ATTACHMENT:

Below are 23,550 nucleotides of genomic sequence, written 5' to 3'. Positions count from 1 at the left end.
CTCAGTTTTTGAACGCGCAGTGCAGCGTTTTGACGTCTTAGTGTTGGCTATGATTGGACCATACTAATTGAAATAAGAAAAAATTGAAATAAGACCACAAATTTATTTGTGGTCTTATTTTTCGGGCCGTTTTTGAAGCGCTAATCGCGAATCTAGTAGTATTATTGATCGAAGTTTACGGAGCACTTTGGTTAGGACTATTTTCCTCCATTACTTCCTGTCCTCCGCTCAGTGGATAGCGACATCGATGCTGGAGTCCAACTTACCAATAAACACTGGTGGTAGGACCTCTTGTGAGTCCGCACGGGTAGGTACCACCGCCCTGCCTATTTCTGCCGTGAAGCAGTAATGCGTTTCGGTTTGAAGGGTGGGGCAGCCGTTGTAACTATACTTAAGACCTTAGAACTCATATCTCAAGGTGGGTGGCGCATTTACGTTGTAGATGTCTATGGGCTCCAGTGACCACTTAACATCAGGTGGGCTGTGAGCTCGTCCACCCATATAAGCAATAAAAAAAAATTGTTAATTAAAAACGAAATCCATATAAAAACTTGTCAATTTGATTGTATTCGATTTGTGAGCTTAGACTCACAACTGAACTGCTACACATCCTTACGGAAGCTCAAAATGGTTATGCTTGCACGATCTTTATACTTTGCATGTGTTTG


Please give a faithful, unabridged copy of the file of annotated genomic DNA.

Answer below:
Below are 23,550 nucleotides of genomic sequence, written 5' to 3'. Positions count from 1 at the left end.
CTCAGTTTTTGAACGCGCAGTGCAGCGTTTTGACGTCTTAGTGTTGGCTATGATTGGACCATACTAATTGAAATAAGAAAAAATTGAAATAAGACCACAAATTTATTTGTGGTCTTATTTTTCGGGCCGTTTTTGAAGCGCTAATCGCGAATCTAGTAGTATTATTGATCGAAGTTTACGGAGCACTTTGGTTAGGACTATTTTCCTCCATTACTTCCTGTCCTCCGCTCAGTGGATAGCGACATCGATGCTGGAGTCCAACTTACCAATAAACACTGGTGGTAGGACCTCTTGTGAGTCCGCACGGGTAGGTACCACCGCCCTGCCTATTTCTGCCGTGAAGCAGTAATGCGTTTCGGTTTGAAGGGTGGGGCAGCCGTTGTAACTATACTTAAGACCTTAGAACTCATATCTCAAGGTGGGTGGCGCATTTACGTTGTAGATGTCTATGGGCTCCAGTGACCACTTAACATCAGGTGGGCTGTGAGCTCGTCCACCCATATAAGCAATAAAAAAAAATTGTTAATTAAAAACGAAATCCATATAAAAACTTGTCAATTTGATTGTATTCGATTTGTGAGCTTAGACTCACAACTGAACTGCTACACATCCTTACGGAAGCTCAAAATGGTTATGCTTGCACGATCTTTATACTTTGCATGTGTTTG